Software developers have a phrase for using the software you build for others: eating your own dog food. Testing such software is "dogfooding". For the past week and change, I've been dog-fooding my new software tool for writers, a personal wiki for project organization. It is still far too feature-tool and bug-ridden to be useful to anyone but li'l ol' me, but even in that state it's still valuable. Both for how it helps me write Fall Of The Hammer, and how it helps me enforce the discipline I need to improve it.
The new needs friends, not evangelists or apologists.By Serdar Yegulalp on 2020/01/13 17:00
In many ways, the work of a critic is easy. We risk very little, yet enjoy a position over those who offer up their work and their selves to our judgment. We thrive on negative criticism, which is fun to write and to read. But the bitter truth we critics must face, is that in the grand scheme of things, the average piece of junk is probably more meaningful than our criticism designating it so. But there are times when a critic truly risks something, and that is in the discovery and defense of the new. The world is often unkind to new talent, new creations. The new needs friends.
(Last emphasis mine.)
The new needs friends because, to whip out a line I'm fond of, the genuinely new thing is a terrible pain in the ass. It needs friends because by itself, on its own, it will almost certainly end up out in the street. But how you're a friend to the new makes all the difference.
On letting an old domain name roll away.By Serdar Yegulalp on 2020/01/11 10:00
The other day I allowed the domain name I once used for my personal blog to lapse. I had not used that domain in over ten years for anything; it just auto-directed back to this place. But all the same I'd kept renewing it in the thought that someday, someday, I'd do something with it. Well, here it is, a decade and change later, and I've still done nothing with it. Out it goes.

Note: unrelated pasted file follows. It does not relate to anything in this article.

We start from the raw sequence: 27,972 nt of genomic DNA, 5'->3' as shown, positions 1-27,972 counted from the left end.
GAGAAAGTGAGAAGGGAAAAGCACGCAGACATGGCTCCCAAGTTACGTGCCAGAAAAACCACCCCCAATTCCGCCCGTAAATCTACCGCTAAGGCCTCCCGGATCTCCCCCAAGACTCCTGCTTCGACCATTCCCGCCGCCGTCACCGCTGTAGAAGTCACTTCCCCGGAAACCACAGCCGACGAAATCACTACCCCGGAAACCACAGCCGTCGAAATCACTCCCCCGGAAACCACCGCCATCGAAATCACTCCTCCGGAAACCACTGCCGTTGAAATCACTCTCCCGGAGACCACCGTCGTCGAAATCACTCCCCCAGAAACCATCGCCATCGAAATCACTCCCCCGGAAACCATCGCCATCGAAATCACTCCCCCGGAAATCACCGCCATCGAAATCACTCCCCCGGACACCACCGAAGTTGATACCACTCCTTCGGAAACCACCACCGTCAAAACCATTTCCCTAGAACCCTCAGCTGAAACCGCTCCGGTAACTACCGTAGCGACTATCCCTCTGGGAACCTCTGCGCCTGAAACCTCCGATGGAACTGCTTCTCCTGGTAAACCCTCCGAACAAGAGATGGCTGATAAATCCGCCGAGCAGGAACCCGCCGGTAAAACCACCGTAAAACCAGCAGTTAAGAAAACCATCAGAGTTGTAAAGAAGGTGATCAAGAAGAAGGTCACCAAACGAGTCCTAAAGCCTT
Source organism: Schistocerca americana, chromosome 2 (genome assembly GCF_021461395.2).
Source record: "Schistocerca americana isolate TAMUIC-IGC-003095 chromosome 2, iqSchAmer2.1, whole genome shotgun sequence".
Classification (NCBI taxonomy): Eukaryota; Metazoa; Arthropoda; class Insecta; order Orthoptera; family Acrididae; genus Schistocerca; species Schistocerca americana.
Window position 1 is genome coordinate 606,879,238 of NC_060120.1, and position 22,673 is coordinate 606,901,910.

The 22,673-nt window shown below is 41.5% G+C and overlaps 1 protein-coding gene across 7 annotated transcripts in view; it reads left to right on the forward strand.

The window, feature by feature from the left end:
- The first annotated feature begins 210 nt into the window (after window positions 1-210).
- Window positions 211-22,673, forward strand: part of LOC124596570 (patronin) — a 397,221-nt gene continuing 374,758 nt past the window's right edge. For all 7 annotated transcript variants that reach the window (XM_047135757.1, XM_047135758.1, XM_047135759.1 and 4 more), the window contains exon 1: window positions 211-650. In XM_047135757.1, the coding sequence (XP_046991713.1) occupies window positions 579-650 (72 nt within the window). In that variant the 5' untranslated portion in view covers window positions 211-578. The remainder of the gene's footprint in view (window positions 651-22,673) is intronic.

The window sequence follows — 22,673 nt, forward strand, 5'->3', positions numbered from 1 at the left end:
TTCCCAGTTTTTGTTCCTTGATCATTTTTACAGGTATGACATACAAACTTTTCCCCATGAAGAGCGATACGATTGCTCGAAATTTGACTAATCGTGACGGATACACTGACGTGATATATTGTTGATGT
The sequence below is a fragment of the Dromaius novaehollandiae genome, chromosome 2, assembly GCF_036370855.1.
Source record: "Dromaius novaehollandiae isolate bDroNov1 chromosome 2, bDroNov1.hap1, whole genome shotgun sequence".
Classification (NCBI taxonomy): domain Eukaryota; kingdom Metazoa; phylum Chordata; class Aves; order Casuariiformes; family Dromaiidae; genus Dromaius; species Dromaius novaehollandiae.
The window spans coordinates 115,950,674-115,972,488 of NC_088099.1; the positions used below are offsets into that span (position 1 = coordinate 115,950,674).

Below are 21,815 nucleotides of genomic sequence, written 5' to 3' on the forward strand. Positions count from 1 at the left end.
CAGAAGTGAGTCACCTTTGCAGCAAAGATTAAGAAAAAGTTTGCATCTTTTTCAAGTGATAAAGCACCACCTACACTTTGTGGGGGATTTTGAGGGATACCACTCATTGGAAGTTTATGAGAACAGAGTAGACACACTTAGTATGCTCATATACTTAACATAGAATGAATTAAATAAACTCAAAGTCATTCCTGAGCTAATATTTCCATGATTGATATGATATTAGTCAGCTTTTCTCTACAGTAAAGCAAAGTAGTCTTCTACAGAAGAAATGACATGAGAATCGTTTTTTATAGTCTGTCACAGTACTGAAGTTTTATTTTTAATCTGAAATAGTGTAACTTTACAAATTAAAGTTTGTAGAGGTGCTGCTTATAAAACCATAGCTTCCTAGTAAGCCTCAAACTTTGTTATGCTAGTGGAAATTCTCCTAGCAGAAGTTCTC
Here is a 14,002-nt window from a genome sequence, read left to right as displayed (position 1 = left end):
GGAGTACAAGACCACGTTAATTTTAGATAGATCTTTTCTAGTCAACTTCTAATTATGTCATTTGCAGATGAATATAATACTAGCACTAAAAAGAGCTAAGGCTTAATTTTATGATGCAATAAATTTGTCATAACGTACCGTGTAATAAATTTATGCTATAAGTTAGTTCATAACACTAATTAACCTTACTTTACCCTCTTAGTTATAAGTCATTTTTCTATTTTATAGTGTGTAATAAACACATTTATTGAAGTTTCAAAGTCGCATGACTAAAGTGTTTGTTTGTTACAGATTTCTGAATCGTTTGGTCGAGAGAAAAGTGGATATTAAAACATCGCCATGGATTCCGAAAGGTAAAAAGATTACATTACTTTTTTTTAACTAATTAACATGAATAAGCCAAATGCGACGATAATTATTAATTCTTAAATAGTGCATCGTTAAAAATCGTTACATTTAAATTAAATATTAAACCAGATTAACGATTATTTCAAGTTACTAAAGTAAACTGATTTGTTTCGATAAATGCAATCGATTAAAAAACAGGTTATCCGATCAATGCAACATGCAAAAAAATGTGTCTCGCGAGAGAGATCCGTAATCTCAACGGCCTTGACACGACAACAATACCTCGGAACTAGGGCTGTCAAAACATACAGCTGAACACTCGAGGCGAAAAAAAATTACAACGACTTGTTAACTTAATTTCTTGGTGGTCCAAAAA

On art as the alleged antidote to life -- although life is no illness, is it?By Serdar Yegulalp on 2020/01/07 08:00
There's this sample floating around the musical ether — Hive used it in their song "Ultrasonic Sound"; and I think they got it from Crass's "Bomb plus Bomb Tape": During these films you may begin to feel overload ... There are times when, I imagine like many of you, I just sit there and feel crushed flat by the weight of everything going on. The little stuff and the big stuff alike. Feels like there's no difference between the threat of annihilation and the misery of a friend; they both just hurt.
What makes the pain bearable, what turns it into something that's at least not quite so painful, isn't running away from it or throwing one's self headlong into it, but something in between — being able to look at it and understand it. It's the Václav Havel quote I come back to so often: hope isn't optimism, but the certainty that things will somehow make sense. And so we tell stories in the hopes that they will help us make sense of things, even if those stories aren't about anything that actually happened.
Kicking off 2020.By Serdar Yegulalp on 2020/01/06 08:00
Sorry about the silence on this end — long holiday break, lots going on. Allow me to turn your head away from the burning world on your TV and enlighten you about new doings in Chez Genji.
Science fiction, rebooted.
New York City
Other Lives Of The Mind